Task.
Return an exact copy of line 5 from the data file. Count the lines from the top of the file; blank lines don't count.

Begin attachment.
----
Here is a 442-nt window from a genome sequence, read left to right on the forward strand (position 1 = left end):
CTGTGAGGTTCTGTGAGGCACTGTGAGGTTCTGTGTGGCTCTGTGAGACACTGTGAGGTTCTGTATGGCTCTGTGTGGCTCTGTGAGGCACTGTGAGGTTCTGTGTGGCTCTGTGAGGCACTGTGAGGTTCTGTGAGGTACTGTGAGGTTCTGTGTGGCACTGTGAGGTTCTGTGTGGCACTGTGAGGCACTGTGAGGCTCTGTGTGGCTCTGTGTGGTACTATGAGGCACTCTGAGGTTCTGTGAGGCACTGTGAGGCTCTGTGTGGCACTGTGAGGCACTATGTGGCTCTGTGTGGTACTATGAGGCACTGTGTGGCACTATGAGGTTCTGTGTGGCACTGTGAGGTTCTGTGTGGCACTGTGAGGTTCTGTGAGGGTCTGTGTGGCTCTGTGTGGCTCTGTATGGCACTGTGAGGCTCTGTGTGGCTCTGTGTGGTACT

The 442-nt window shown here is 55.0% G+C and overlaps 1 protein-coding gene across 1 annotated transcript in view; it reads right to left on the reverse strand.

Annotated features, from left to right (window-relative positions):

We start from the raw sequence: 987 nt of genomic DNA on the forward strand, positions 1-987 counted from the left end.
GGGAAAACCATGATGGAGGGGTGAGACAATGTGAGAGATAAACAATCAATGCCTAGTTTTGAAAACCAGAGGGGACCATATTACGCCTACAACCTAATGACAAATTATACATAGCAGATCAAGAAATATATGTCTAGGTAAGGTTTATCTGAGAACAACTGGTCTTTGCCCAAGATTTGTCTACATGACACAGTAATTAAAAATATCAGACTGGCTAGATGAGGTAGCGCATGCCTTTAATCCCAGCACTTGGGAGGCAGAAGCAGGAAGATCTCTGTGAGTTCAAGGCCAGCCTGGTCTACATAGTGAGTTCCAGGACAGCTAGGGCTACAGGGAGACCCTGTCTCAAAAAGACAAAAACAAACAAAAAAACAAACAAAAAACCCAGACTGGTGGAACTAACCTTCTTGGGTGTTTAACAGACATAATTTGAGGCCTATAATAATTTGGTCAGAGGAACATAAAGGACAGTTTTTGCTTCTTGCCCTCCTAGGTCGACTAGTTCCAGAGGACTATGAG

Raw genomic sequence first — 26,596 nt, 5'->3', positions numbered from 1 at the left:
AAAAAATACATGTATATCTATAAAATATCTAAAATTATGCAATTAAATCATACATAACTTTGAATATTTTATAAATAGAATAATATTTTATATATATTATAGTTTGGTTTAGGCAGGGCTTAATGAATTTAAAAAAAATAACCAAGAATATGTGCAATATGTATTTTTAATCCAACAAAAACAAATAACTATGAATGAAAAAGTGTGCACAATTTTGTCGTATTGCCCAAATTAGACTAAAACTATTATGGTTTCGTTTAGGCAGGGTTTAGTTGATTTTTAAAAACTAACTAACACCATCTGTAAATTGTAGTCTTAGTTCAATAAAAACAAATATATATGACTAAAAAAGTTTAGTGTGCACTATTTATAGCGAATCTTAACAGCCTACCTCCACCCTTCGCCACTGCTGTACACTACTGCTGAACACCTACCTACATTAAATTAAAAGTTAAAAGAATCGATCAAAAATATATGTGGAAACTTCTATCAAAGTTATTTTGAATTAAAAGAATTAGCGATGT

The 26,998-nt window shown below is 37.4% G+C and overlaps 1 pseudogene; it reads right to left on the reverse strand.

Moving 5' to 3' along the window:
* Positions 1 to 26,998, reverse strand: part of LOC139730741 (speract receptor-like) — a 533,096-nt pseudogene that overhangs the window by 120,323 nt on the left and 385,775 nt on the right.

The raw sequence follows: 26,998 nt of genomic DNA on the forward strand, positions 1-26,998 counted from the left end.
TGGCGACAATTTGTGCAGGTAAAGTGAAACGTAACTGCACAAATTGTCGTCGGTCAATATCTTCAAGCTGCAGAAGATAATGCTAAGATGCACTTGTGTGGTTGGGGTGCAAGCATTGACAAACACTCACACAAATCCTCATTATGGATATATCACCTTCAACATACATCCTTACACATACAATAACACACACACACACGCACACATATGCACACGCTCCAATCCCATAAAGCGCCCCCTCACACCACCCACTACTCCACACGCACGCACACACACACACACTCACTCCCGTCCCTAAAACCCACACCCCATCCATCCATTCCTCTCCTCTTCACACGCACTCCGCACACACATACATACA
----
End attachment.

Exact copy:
We start from the raw sequence: 987 nt of genomic DNA on the forward strand, positions 1-987 counted from the left end.